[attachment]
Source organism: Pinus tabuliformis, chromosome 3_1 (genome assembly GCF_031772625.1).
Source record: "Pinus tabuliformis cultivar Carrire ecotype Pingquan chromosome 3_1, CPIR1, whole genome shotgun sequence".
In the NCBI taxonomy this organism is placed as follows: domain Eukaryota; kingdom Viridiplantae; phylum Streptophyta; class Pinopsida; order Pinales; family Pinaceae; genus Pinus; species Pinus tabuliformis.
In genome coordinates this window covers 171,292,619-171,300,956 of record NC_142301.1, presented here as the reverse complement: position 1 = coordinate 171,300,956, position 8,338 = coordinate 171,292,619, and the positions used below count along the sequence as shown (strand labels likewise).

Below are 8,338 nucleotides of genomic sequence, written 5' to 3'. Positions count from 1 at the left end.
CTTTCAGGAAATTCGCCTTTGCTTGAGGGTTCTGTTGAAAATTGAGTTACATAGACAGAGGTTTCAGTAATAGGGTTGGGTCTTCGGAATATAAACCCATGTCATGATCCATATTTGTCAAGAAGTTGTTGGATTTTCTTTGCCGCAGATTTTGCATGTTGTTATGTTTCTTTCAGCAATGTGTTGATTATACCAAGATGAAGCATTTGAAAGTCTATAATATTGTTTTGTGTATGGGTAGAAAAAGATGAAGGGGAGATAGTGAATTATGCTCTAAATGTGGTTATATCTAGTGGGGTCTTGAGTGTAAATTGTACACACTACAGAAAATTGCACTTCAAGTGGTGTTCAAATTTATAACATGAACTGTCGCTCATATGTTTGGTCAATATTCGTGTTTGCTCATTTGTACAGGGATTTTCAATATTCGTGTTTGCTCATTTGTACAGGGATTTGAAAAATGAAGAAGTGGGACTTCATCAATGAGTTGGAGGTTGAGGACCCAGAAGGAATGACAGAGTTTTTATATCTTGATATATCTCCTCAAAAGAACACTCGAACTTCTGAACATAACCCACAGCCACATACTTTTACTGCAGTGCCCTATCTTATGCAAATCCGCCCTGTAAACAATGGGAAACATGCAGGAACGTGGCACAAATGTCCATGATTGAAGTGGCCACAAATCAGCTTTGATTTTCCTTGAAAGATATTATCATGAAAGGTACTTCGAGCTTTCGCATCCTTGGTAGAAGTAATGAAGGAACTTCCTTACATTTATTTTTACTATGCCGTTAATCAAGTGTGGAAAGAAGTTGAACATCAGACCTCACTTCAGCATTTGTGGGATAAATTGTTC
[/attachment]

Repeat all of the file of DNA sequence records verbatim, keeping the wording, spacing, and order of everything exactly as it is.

Source organism: Pinus tabuliformis, chromosome 3_1 (genome assembly GCF_031772625.1).
Source record: "Pinus tabuliformis cultivar Carrire ecotype Pingquan chromosome 3_1, CPIR1, whole genome shotgun sequence".
In the NCBI taxonomy this organism is placed as follows: domain Eukaryota; kingdom Viridiplantae; phylum Streptophyta; class Pinopsida; order Pinales; family Pinaceae; genus Pinus; species Pinus tabuliformis.
In genome coordinates this window covers 171,292,619-171,300,956 of record NC_142301.1, presented here as the reverse complement: position 1 = coordinate 171,300,956, position 8,338 = coordinate 171,292,619, and the positions used below count along the sequence as shown (strand labels likewise).

Below are 8,338 nucleotides of genomic sequence, written 5' to 3'. Positions count from 1 at the left end.
CTTTCAGGAAATTCGCCTTTGCTTGAGGGTTCTGTTGAAAATTGAGTTACATAGACAGAGGTTTCAGTAATAGGGTTGGGTCTTCGGAATATAAACCCATGTCATGATCCATATTTGTCAAGAAGTTGTTGGATTTTCTTTGCCGCAGATTTTGCATGTTGTTATGTTTCTTTCAGCAATGTGTTGATTATACCAAGATGAAGCATTTGAAAGTCTATAATATTGTTTTGTGTATGGGTAGAAAAAGATGAAGGGGAGATAGTGAATTATGCTCTAAATGTGGTTATATCTAGTGGGGTCTTGAGTGTAAATTGTACACACTACAGAAAATTGCACTTCAAGTGGTGTTCAAATTTATAACATGAACTGTCGCTCATATGTTTGGTCAATATTCGTGTTTGCTCATTTGTACAGGGATTTTCAATATTCGTGTTTGCTCATTTGTACAGGGATTTGAAAAATGAAGAAGTGGGACTTCATCAATGAGTTGGAGGTTGAGGACCCAGAAGGAATGACAGAGTTTTTATATCTTGATATATCTCCTCAAAAGAACACTCGAACTTCTGAACATAACCCACAGCCACATACTTTTACTGCAGTGCCCTATCTTATGCAAATCCGCCCTGTAAACAATGGGAAACATGCAGGAACGTGGCACAAATGTCCATGATTGAAGTGGCCACAAATCAGCTTTGATTTTCCTTGAAAGATATTATCATGAAAGGTACTTCGAGCTTTCGCATCCTTGGTAGAAGTAATGAAGGAACTTCCTTACATTTATTTTTACTATGCCGTTAATCAAGTGTGGAAAGAAGTTGAACATCAGACCTCACTTCAGCATTTGTGGGATAAATTGTTC